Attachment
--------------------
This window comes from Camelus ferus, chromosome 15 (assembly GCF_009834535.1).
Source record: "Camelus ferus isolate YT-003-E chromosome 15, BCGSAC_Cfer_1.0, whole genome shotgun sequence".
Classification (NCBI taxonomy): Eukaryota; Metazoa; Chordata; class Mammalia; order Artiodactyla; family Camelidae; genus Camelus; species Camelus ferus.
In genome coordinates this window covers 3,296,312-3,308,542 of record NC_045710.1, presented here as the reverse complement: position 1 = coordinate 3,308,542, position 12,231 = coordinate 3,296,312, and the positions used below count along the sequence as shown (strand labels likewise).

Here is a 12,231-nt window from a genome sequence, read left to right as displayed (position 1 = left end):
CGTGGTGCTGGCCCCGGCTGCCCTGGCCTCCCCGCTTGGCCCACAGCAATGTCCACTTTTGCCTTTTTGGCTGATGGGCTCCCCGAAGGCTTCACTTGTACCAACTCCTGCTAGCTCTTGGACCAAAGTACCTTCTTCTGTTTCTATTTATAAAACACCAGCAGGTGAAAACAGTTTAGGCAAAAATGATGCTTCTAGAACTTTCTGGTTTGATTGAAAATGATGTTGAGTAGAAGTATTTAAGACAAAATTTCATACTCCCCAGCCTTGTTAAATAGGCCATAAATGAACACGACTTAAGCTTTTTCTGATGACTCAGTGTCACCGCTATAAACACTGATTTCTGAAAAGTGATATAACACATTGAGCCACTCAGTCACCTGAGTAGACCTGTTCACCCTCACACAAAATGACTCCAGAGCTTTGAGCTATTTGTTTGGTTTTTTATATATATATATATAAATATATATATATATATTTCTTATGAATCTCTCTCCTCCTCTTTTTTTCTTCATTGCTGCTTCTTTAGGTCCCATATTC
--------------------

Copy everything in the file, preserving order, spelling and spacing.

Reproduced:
This window comes from Camelus ferus, chromosome 15 (assembly GCF_009834535.1).
Source record: "Camelus ferus isolate YT-003-E chromosome 15, BCGSAC_Cfer_1.0, whole genome shotgun sequence".
Classification (NCBI taxonomy): Eukaryota; Metazoa; Chordata; class Mammalia; order Artiodactyla; family Camelidae; genus Camelus; species Camelus ferus.
In genome coordinates this window covers 3,296,312-3,308,542 of record NC_045710.1, presented here as the reverse complement: position 1 = coordinate 3,308,542, position 12,231 = coordinate 3,296,312, and the positions used below count along the sequence as shown (strand labels likewise).

Here is a 12,231-nt window from a genome sequence, read left to right as displayed (position 1 = left end):
CGTGGTGCTGGCCCCGGCTGCCCTGGCCTCCCCGCTTGGCCCACAGCAATGTCCACTTTTGCCTTTTTGGCTGATGGGCTCCCCGAAGGCTTCACTTGTACCAACTCCTGCTAGCTCTTGGACCAAAGTACCTTCTTCTGTTTCTATTTATAAAACACCAGCAGGTGAAAACAGTTTAGGCAAAAATGATGCTTCTAGAACTTTCTGGTTTGATTGAAAATGATGTTGAGTAGAAGTATTTAAGACAAAATTTCATACTCCCCAGCCTTGTTAAATAGGCCATAAATGAACACGACTTAAGCTTTTTCTGATGACTCAGTGTCACCGCTATAAACACTGATTTCTGAAAAGTGATATAACACATTGAGCCACTCAGTCACCTGAGTAGACCTGTTCACCCTCACACAAAATGACTCCAGAGCTTTGAGCTATTTGTTTGGTTTTTTATATATATATATATAAATATATATATATATATTTCTTATGAATCTCTCTCCTCCTCTTTTTTTCTTCATTGCTGCTTCTTTAGGTCCCATATTC